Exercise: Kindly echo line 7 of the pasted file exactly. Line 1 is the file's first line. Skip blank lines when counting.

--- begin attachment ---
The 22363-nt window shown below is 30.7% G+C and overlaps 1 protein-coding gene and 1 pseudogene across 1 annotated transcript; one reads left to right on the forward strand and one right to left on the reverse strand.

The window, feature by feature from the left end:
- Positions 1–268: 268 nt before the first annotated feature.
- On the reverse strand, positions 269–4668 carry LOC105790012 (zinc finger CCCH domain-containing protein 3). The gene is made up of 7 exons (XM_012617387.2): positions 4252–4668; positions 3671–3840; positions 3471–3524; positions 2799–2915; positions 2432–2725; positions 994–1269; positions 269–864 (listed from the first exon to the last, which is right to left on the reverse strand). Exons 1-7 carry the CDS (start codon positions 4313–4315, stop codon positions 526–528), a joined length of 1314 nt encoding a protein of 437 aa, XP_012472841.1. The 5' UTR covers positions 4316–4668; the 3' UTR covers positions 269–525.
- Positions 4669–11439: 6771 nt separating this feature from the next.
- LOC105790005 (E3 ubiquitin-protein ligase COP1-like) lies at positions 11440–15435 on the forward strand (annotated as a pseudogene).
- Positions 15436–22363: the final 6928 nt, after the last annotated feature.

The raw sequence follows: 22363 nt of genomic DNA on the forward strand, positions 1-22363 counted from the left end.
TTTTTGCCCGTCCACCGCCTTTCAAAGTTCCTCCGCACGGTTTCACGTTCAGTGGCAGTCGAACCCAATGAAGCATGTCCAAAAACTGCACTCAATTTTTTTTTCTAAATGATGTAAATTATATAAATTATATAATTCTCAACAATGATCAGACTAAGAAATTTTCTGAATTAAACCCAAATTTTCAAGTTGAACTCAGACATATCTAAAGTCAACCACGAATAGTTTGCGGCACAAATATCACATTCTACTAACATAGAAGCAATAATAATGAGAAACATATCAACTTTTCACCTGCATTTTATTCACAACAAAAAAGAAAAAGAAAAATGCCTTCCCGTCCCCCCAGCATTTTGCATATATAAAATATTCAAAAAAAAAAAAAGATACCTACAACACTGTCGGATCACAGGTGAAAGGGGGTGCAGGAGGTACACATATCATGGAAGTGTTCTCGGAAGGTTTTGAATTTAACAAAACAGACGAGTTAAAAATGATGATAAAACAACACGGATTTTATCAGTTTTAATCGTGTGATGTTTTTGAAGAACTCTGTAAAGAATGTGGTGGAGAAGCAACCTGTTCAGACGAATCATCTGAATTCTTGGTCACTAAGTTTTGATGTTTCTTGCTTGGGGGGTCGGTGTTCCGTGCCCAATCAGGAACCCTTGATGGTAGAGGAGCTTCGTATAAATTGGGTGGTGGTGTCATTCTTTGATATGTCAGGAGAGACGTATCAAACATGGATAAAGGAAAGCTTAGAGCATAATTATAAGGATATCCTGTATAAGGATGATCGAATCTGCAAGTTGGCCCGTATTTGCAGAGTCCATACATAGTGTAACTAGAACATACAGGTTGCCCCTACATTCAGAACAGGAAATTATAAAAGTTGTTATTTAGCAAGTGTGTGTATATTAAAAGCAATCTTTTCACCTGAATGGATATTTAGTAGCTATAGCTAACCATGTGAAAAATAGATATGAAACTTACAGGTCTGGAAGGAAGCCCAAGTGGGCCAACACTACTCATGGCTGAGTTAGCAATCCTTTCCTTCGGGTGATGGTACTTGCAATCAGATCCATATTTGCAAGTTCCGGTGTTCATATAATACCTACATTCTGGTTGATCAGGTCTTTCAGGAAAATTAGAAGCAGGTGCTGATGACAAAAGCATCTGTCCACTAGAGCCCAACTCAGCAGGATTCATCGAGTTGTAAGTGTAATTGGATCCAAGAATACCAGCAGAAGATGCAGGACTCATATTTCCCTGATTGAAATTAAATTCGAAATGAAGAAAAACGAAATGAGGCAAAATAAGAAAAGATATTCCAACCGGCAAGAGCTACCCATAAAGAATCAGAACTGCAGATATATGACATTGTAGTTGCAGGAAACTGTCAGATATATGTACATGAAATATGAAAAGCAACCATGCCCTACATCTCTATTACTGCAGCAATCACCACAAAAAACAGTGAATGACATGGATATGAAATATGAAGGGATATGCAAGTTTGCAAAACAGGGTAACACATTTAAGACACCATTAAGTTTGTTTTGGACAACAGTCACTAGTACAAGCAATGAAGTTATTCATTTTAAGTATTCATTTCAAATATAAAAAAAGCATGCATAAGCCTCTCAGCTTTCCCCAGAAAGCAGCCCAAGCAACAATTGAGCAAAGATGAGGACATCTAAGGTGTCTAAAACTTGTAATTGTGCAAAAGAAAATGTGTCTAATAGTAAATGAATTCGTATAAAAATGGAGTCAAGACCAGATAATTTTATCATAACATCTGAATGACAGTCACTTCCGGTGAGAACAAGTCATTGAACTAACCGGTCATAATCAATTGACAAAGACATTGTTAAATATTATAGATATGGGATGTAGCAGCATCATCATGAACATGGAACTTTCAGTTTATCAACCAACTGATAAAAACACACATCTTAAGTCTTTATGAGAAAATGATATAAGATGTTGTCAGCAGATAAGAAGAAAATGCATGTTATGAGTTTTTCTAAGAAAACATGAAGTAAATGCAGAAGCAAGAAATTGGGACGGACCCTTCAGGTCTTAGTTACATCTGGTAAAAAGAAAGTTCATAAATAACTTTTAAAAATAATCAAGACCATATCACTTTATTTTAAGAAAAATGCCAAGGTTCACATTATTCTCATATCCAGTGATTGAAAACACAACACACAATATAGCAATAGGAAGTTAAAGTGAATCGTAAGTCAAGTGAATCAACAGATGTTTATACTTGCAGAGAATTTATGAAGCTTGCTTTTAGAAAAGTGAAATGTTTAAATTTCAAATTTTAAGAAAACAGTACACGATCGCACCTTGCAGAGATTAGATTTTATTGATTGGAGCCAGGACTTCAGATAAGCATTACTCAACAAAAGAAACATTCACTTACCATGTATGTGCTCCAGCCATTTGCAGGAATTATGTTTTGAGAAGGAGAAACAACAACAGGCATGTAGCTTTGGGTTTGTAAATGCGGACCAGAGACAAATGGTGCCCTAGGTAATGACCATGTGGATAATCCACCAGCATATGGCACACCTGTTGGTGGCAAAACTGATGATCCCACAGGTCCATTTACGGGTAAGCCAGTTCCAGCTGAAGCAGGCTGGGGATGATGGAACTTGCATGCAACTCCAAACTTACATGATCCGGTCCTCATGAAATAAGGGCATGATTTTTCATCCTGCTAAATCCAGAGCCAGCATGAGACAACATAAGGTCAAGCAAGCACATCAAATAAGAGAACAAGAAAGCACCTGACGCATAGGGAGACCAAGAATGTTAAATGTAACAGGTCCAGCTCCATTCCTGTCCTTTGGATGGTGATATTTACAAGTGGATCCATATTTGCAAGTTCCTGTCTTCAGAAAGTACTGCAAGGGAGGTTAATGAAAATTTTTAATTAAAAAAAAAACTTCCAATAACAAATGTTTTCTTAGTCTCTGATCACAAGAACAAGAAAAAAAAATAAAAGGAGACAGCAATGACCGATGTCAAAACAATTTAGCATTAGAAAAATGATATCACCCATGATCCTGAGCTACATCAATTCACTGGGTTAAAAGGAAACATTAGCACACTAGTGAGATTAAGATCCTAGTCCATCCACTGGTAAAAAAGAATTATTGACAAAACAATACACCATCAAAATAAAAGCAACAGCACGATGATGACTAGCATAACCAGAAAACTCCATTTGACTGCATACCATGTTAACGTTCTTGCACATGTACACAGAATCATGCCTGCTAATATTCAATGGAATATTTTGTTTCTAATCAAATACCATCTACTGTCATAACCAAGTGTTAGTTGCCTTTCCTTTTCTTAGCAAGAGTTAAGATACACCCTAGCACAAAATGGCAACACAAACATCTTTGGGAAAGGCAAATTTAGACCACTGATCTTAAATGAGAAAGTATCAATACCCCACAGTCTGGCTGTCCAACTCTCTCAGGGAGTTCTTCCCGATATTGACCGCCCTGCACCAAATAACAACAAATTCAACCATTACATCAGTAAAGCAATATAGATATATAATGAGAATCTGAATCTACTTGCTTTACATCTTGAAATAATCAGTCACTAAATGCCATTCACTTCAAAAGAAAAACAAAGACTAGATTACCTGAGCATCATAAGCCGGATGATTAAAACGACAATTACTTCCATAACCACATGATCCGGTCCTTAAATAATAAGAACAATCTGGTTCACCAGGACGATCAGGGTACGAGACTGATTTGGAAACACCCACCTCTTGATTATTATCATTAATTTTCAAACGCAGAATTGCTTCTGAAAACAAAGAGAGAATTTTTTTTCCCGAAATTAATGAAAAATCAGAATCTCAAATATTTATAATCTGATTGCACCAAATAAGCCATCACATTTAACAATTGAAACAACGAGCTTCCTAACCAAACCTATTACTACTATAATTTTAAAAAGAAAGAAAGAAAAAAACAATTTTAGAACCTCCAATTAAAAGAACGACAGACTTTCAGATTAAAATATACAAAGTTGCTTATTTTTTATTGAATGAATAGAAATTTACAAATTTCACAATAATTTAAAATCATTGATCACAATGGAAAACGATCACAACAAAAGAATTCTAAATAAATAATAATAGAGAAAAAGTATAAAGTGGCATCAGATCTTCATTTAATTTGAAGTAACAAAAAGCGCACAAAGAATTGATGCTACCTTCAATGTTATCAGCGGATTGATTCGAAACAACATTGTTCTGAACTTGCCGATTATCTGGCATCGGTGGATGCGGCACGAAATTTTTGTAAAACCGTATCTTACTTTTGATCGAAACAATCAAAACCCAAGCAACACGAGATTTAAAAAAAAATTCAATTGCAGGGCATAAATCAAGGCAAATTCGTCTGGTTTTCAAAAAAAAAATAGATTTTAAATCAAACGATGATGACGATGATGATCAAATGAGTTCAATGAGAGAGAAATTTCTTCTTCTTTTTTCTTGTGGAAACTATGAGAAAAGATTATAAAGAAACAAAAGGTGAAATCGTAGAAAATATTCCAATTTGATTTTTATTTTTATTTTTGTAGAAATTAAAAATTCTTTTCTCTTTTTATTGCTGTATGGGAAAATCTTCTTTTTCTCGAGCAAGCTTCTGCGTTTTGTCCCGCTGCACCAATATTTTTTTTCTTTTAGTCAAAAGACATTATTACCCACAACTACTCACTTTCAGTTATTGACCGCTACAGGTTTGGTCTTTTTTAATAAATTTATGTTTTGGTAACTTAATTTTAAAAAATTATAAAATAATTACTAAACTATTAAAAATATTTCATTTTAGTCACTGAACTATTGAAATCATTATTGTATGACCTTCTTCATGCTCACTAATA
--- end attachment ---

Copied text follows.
- Positions 15436–22363: the final 6928 nt, after the last annotated feature.